Biden May Matter Less To Asia Than The Federal Reserve

As intrigued as Asia is by what a Joe Biden White House portends, this region could have even more riding on Fed Chairman Jerome Powell.

Outgoing U.S. President Donald Trump’s tenure has been about as event rich as Asia can handle. His tariffs, penchant for ending trade deals, assaults on supply chains and Twitter tirades have most in this region relieved that voters chose Biden.

Yet through it all there was Powell mopping up Trump’s economic messes—and limiting the fallout.

The Fed is often, for better or worse, the glue holding Asia’s emerging markets together. When the region’s markets collapsed in 1997, the Fed helped create what then-Chairman Alan Greenspan called an “oasis of prosperity.” In 2008, its aggressive easing helped stave off another Great Depression.

It works both ways, of course. In 2013, hints the Fed might reduce bond purchases precipitated a “taper tantrum” in markets from Bangkok to Johannesburg. Now, there’s talk of another kind of tantrum that could quake markets, this one involving Trump’s anger over losing to Biden.

The cause: outgoing Treasury Secretary Steve Mnuchin working to hobble the Fed’s ability to stabilize a slowing economy. He’s refusing to extend programs Powell’s team uses to channel credit to shaky companies and municipalities amid cratering growth.

Mnuchin claims he’s not sabotaging the economy the Biden administration will inherit come Jan. 20. The most immediate failure that will distract Biden is a Covid-19 epidemic Trump is ignoring on the way out the door.

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But Mnuchin ignoring signs of renewed stress in the real economy is negligence of another kind. When an economy representing more than $21 trillion of world output sputters, it’s a problem for everyone. That’s particularly true of export-reliant Asia, a region that holds a disproportionate amount of U.S. Treasury securities.

Powell argues, correctly, that now is the worst time to end these emergency lending facilities. It’s akin to taking an ICU patient off life support just as the next seizure begins. It fits with a White House that appears set on making the first 100 days of the Biden presidency as difficult as possible. And for Asia, creating ever more uncertainty for the first half of 2021.

As the coronavirus ravaged the economy, sending U.S. growth to depths unseen since the 1930s, Powell’s Fed stepped into the breach. With Congressional and White House support via the “Cares Act,” the Fed pumped untold hundreds of billions of liquidity into the financial system.

Progressives are right to label parts of the effort “corporate welfare.” Given how the Republican-led Senate dragged its feet on additional stimulus, the Fed felt it had no other choice. Especially when you consider how much of the rescue funding Congress did approve was squandered by Trumpian incompetence and opacity.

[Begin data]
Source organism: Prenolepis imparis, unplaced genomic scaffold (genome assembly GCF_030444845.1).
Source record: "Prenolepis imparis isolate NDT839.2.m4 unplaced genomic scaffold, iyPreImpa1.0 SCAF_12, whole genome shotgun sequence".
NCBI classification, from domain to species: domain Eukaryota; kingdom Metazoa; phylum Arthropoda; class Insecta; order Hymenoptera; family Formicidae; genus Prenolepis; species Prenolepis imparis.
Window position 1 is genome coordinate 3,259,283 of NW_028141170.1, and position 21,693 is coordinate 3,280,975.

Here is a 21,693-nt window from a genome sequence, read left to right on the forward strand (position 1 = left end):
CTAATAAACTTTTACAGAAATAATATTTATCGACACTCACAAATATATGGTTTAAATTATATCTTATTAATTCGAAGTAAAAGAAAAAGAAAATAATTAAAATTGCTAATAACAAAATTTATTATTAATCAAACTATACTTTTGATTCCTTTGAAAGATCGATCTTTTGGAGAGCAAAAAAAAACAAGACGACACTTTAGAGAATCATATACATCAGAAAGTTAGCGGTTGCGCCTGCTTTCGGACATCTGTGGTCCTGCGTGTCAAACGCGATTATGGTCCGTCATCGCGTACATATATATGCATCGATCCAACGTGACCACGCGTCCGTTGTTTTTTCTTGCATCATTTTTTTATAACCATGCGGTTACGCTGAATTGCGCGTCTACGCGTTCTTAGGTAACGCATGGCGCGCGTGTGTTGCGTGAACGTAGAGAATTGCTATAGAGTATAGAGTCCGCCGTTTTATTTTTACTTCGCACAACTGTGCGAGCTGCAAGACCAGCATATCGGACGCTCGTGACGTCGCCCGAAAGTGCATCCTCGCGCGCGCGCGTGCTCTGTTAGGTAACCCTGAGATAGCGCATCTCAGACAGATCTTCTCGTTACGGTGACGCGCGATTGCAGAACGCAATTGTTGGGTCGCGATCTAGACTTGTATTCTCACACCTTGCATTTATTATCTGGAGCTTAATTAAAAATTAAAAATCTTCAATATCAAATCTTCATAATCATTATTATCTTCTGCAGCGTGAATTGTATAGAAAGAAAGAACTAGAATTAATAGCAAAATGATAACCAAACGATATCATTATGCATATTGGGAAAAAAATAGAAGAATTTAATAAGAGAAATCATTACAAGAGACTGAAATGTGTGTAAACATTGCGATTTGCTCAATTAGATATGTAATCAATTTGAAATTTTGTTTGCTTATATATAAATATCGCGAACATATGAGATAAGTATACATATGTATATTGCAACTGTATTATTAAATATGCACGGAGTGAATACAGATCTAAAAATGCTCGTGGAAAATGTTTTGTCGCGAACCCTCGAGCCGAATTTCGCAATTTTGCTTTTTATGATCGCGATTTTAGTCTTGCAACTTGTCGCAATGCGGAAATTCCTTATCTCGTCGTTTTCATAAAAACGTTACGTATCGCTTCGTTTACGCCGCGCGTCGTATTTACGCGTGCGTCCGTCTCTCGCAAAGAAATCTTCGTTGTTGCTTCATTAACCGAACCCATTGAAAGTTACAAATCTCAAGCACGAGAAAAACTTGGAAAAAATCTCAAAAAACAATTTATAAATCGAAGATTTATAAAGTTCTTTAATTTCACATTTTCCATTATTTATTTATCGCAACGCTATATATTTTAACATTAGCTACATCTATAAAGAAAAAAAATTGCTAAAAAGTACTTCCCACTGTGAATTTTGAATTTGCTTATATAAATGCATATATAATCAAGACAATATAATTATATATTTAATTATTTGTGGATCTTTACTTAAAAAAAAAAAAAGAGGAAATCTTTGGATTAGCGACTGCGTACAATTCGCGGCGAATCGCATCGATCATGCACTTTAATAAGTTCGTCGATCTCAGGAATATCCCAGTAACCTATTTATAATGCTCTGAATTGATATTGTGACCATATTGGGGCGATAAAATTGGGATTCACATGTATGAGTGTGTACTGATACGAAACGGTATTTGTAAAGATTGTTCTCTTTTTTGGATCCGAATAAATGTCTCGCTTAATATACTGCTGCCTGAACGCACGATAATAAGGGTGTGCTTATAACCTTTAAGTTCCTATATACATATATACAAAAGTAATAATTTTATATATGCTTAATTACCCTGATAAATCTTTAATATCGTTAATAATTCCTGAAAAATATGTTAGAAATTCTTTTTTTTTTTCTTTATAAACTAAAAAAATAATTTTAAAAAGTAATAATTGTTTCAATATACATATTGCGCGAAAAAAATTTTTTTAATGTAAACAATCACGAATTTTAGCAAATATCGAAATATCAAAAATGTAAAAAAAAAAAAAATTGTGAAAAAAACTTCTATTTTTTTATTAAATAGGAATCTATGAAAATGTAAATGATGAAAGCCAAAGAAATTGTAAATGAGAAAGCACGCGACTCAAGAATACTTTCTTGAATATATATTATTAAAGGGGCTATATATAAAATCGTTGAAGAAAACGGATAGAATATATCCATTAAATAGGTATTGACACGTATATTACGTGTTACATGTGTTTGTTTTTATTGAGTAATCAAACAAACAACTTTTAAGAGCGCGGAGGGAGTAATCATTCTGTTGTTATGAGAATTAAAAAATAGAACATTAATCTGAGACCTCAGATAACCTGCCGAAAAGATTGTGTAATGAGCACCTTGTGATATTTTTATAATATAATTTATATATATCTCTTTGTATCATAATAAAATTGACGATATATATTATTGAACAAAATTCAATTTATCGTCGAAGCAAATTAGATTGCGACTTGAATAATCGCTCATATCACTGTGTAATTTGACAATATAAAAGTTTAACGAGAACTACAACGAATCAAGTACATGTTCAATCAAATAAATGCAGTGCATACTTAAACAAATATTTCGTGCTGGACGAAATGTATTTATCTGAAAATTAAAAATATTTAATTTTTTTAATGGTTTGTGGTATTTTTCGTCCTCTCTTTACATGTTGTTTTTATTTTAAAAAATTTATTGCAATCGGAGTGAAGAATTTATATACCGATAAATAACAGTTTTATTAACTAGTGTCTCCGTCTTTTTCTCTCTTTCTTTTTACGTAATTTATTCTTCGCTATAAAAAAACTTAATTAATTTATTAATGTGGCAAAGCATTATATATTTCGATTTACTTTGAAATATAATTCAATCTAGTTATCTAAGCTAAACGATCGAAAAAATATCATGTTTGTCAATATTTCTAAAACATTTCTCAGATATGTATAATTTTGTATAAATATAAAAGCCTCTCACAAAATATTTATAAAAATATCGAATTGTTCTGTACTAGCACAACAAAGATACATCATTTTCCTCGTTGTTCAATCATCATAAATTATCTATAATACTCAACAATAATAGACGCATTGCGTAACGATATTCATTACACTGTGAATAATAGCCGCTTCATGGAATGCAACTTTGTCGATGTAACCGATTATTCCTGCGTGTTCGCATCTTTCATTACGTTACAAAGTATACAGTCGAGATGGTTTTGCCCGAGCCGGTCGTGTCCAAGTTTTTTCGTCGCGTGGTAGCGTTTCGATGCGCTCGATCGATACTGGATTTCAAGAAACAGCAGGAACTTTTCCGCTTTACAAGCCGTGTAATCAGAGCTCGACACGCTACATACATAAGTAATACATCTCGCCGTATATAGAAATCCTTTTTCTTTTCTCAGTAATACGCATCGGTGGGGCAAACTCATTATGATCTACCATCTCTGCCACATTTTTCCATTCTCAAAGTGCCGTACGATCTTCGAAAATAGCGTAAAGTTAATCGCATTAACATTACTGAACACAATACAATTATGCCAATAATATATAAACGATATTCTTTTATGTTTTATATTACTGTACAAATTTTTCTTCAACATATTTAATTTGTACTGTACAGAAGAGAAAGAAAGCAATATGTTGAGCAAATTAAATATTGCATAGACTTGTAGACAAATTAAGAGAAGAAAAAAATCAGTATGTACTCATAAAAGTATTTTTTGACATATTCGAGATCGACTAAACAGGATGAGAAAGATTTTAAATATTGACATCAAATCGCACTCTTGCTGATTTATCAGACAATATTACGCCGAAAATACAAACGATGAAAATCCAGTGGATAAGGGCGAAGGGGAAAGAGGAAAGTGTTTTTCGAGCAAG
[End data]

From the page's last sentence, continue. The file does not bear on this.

Yet the spillover effects from Fed largess helped Asia stay somewhat afloat in recent months. Powell & Co.’s handiwork overcame fears of dollar shortages throughout Asia.

That bought time for officials in Seoul, Jakarta, Manila and elsewhere to contain panic—and to expand their budgets. For many, that removed the need to consider seeking support from the International Monetary Fund. The odds of another 1997 Asian crisis are low. But 24 months of negative growth would make many governments desperate.

The Fed really is the glue holding our dollar-centric global financial system together. Not firmly, of course. With the U.S. suffering a leadership void for the next 51 days and Covid-19 infections exploding toward 14 million, who knows what might befall the biggest economy in the January-March quarter and beyond.

The odds are not great that a Biden White House will suddenly find willing collaborators in the Senate, which will likely be in Republican control. That will almost certainly limit stimulus options and slow the post-Covid recovery process. Any new pandemic-related lockdowns could keep U.S. growth in the red well into the new year.

That’s why Asia could have far more riding on what Powell’s Fed does—or doesn’t do—than Biden’s early policies.

The only explanation for stocks from New York to Tokyo to be racing higher is central bank liquidity. Any hint the Fed might roll back support could cause big corrections in Asian bourses.

Should Mnuchin succeed in tying any of the Fed’s limbs behind policymakers’ backs, Asia could pay an additional price. Not only because dollars will go scarce, but because officials from Seoul to Singapore to Wellington could have reason to doubt the functioning of currency-swap arrangements soothing Asian markets.

Temporary repurchase agreements involving Treasury securities on which Asia relies could go wobbly. So could, in turn, Asia’s faith in the dollar if the Trump White House wrecks any chance of a recovery as it leaves the building.

The U.S. government may dominate the global economy, but Asia holds the mortgage. The 10 biggest Asian holders of U.S. debt are sitting on about $3.5 trillion of Washington’s debt. Central banks in Japan and China alone are on the hook for $2.3 trillion.

Here, it might be a comfort that Biden, unlike Trump, doesn’t have a history of hinting at default. Or to devalue the dollar.

But the next month and 21 days offers plenty of opportunities for Team Trump to lose Washington’s AAA credit rating, and ruin Asia’s 2021 in the process.

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